During construction we will mutate our nodes which might be multiply referenced. This is not possible in safe Rust code, so we must initialise inside an unsafe block. Since our nodes are mutable and multiply referenced, we must use an UnsafeCell to communicate to the Rust compiler that it cannot rely on its usual invariants.

When is this approach feasible? The graph must only be mutated during initialisation. In addition, we require that all nodes in the graph have the same lifetime (we could relax these constraints somewhat to allow adding nodes later as long as they can all be destroyed at the same time). Similarly, we could rely on more complicated invariants for when the nodes can be mutated, but it pays to keep things simple, since the programmer is responsible for safety in those respects.

Arena allocation is a memory management technique where a set of objects have the same lifetime and can be deallocated at the same time. An arena is an object responsible for allocating and deallocating the memory. Since large chunks of memory are allocated and deallocated at once (rather than allocating individual objects), arena allocation is very efficient. Usually, all the objects are allocated from a contiguous chunk of memory, that improves cache coherency when you are traversing the graph.

In Rust, arena allocation is supported by the libarena crate and is used throughout the compiler. There are two kinds of arenas - typed and untyped. The former is more efficient and easier to use, but can only allocate objects of a single type. The latter is more flexible and can allocate any object. Arena allocated objects all have the same lifetime, which is a parameter of the arena object. The type system ensures references to arena allocated objects cannot live longer than the arena itself.

Our node struct must now include the lifetime of the graph, 'a. We wrap our Vec of adjacent nodes in an UnsafeCell to indicate that we will mutate it even when it should be immutable:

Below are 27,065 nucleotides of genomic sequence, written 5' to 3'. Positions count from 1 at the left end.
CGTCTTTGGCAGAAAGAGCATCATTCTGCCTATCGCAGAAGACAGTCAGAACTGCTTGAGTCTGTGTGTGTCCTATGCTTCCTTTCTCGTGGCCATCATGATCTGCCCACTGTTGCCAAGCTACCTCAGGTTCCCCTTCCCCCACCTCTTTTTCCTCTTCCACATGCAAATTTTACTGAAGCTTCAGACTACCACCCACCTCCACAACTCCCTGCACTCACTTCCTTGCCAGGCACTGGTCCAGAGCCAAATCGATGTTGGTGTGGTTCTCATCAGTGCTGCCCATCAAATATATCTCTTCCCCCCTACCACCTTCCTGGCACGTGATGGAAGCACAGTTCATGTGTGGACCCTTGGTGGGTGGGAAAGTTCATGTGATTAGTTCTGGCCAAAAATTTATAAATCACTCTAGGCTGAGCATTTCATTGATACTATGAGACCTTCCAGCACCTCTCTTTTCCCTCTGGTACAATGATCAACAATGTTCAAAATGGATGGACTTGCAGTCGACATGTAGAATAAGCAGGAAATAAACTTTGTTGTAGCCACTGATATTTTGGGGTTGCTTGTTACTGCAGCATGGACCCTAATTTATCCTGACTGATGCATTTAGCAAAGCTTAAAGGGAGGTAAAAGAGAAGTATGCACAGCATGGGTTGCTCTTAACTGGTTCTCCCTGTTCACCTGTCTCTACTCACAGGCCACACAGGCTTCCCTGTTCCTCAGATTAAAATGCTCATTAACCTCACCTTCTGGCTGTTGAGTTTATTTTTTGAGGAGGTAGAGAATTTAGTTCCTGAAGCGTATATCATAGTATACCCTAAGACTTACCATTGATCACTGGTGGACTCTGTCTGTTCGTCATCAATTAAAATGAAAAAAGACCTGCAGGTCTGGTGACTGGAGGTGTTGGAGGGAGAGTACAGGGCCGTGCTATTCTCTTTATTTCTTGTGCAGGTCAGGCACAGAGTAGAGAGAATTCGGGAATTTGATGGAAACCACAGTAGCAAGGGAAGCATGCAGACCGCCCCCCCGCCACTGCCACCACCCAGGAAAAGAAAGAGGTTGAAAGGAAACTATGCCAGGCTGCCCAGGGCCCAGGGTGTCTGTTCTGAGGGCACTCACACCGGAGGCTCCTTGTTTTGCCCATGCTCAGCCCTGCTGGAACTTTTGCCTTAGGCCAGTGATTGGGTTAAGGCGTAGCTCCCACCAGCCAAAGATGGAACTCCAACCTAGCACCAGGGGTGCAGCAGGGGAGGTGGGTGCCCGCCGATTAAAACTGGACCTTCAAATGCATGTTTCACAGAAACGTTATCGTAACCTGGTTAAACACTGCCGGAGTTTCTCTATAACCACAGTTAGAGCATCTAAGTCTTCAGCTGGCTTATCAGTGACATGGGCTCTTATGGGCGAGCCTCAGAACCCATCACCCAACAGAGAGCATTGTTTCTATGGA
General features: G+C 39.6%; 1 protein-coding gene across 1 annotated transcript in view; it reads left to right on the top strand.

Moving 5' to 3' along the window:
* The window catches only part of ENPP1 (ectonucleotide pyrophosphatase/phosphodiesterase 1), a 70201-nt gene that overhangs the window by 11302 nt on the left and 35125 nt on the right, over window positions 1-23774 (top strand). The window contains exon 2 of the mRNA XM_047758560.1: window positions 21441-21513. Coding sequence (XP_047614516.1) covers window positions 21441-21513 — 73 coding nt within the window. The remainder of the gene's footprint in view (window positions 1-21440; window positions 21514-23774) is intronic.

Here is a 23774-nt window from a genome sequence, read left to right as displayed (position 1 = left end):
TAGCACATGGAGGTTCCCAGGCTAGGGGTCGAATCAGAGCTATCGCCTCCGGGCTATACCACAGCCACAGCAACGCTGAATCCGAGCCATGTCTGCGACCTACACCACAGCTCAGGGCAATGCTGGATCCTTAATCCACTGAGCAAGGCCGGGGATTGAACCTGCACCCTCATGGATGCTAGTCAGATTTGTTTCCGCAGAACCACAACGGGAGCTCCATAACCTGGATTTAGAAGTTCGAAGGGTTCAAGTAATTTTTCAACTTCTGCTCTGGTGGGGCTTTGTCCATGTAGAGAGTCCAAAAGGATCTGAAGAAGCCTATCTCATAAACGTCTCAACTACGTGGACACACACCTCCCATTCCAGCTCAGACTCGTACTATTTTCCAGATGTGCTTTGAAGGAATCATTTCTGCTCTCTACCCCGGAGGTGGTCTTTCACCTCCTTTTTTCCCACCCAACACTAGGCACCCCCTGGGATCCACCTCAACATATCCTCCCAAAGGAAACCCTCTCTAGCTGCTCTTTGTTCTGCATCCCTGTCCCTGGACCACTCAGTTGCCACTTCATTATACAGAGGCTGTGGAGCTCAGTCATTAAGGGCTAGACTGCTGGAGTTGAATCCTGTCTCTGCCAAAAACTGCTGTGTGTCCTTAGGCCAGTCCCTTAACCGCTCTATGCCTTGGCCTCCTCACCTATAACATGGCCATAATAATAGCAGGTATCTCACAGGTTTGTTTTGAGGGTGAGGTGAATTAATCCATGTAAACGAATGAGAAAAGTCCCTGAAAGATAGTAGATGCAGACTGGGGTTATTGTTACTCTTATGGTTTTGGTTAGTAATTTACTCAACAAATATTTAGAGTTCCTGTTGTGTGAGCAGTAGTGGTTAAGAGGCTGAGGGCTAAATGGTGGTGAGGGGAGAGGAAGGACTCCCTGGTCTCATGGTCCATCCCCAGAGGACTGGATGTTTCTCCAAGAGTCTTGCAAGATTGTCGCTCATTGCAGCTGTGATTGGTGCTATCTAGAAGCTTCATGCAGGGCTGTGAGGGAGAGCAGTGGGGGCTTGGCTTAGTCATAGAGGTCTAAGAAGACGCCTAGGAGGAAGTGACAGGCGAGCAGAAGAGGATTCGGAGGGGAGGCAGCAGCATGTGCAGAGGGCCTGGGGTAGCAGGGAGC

struct Node<'a> {
    datum: &'static str,
    edges: UnsafeCell<Vec<&'a Node<'a>>>,

Our new function must also use this lifetime and must take as an argument the arena which will do the allocation:

fn new<'a>(datum: &'static str, arena: &'a TypedArena<Node<'a>>) -> &'a Node<'a> {
    arena.alloc(Node {
        datum: datum,
        edges: UnsafeCell::new(Vec::new()),

We use the arena to allocate the node. The lifetime of the graph is derived from the lifetime of the reference to the arena, so the arena must be passed in from the scope which covers the graph's lifetime. For our examples, that means we pass it into the init method. (One could imagine an extension to the type system which allows creating values at scopes outside their lexical scope, but there are no plans to add such a thing any time soon). When the arena goes out of scope, the whole graph is destroyed (Rust's type system ensures that we can't keep references to the graph beyond that point).

Adding an edge is a bit different looking:


We're essentially doing the obvious root.edges.push(b) to push a node (b) on to the list of edges. However, since edges is wrapped in an UnsafeCell, we have to call get() on it. That gives us a mutable raw pointer to edges (*mut Vec<&Node>), which allows us to mutate edges. However, it also requires us to manually dereference the pointer (raw pointers do not auto-deref), thus the (*...) construction. Finally, dereferencing a raw pointer is unsafe, so the whole lot has to be wrapped up in an unsafe block.

The interesting part of traverse is:

for n in &(*self.edges.get()) {
    n.traverse(f, seen);

We follow the previous pattern for getting at the edges list, which requires an unsafe block. In this case we know it is in fact safe because we must be post- initialisation and thus there will be no mutation.